Hartshorn opens Kumon Center at Kapa‘a High School

KAPA‘A — Melanie Hartshorn was a teacher in Los Angeles county for almost eight years for high school students who didn’t know their times tables in 10th grade.

“It was my job to take my students from second and third grade math and reading skills to pass the California high school exit exam,” said Melanie.

Experiences such as these lead her to open a Kumon Center in Kapa‘a High School in June.

“Had my students had something like Kumon there for them, they wouldn’t have been my students,” she said.

Melanie moved to Kaua‘i late last year and is not the only one in her family to start a business on Kaua‘i. Her son, Jeremy Hartshorn, and his wife, Julie, are co-owners along with their friend Annie Caporuscio of Small Town Coffee in Kapa‘a. The couple are also owners of Bandwagon Studios Mobile Music Education. Melanie’s sister, Valerie Swink, and brother-in-law, Pete, own Kaua‘i Rent-A-Car in Kapa‘a.

It took Melanie a year from first inquiring about opening a center to actually opening one. That meant going through two weeks of training at the main headquarters in New Jersey, some distance training and preparation.

“They definitely screen their franchisees,” she said.

Being a franchisee, she owns the center, with the Kumon Corporation getting royalties in exchange for providing all of the advertising and curriculum.

Kumon was started around 50 years ago in Japan by a math teacher wanting to help his son master math and the concept spread from there, she said.

“In the state, my center is No. 47, and there are centers in over 40 countries,” she said. “It is basically the fastest growing after-school program in the world. It’s not a short-term tutoring program, it’s long-term academic support and enrichment.”

She said if students start failing around middle school, and there’s no one to catch them, they might end up joining gangs and engaging in risky behavior.

“In a very real sense, Kumon is a drop-out prevention program, because students who are academically successful typically don’t drop out even if they have a difficult background,” she said.

Kumon first gives a free placement test to determine the level in which the student has complete mastery of the material and then the curriculum builds on that.

In the typical school curriculum, Melanie said, “It is a one-sized fits all. With every passing year, students’ holes tend to get larger and larger and by high school, they’re burnt out of trying. Our curriculum does not look like textbooks but will take them from the place where they had 100 percent independent accuracy and speed, and build on that.”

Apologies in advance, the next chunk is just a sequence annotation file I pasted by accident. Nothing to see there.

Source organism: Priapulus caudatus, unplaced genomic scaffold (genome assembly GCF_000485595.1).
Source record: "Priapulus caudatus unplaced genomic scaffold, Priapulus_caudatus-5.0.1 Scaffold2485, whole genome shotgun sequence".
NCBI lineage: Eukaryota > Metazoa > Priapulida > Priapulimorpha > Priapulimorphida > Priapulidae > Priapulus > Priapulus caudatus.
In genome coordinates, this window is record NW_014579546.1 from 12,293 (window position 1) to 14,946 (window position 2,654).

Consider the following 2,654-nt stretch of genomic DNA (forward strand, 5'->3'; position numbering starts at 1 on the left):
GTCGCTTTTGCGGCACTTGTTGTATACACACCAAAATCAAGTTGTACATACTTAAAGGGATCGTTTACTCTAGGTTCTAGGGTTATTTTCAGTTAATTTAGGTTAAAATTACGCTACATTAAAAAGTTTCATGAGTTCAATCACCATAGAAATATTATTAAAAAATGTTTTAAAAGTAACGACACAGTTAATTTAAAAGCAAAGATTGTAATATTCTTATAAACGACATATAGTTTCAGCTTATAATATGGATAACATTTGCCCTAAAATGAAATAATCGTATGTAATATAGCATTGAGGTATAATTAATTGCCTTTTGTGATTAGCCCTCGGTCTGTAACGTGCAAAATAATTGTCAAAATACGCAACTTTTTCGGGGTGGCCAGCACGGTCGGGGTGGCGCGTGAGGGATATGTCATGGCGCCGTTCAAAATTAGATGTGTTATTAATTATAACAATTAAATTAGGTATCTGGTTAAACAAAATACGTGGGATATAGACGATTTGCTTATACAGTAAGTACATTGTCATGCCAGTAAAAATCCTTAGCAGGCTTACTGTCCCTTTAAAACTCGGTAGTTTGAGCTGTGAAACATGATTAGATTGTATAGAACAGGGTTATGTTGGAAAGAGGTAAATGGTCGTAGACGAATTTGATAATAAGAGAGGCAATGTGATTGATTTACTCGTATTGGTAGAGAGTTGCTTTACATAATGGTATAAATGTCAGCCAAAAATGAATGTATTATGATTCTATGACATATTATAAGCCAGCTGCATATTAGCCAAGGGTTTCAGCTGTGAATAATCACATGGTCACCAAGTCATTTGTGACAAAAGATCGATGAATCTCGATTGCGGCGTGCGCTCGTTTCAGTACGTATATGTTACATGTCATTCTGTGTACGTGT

The curriculum “goes from preschool through high school; math accounting to calculus and reading from phonics to Shakespeare,” Melanie said.

Melanie has been teaching for more than 20 years all over the world, in Guatemala, California, Texas and Washington, to all grades from preschool to adults. She has a bachelor’s degree from Sam Houston State University in Texas and a master’s in education from National University in California, where she also did advanced studies in special education.

She said living in six different countries in her lifetime prepared her for adapting to new cultures like the one on Kaua‘i.

“I am fluent in Spanish, able to communicate in an Indian language spoken in a remote region in Guatemala and I have had the challenge of working with people of different cultures and points of view,” she said.

Her experiences also include teaching in Brian, Texas, for four years with a student body of 64 percent black, 35 percent Hispanic and one percent “other.”

“I taught a bilingual class of students who knew no English to getting them to pass the Texas Assessment of Academic Skills test. I  have always worked with challenging students and parents,” she said. “What really matters is not the cultural differences, but how you treat people. If people feel respected and valued, they’re gong to respond positively.”

In education, Melanie would be the first to say that dedication is the key to success and she plans to ensure just that with this new venture.

“This is where I’m supposed to be and this is what I’m supposed to be doing. I’m not expecting to go away anytime soon. I also have family here so I have lots of reasons to stay and not any reasons to go.”

Center hours are Monday and Thursday, 2:45 to 5:45 p.m. Preregistration is through July 15.

If No Child Left Behind funds are not available, Melanie said she is working toward programs to serve low-income students.

Melanie can be reached at 635-8550 or at melaniehartshorm@ikumon.com.

• Jane Esaki, business writer, can be reached at 245-3681 (ext. 257) or by emailing jesaki@thegardenisland.com.

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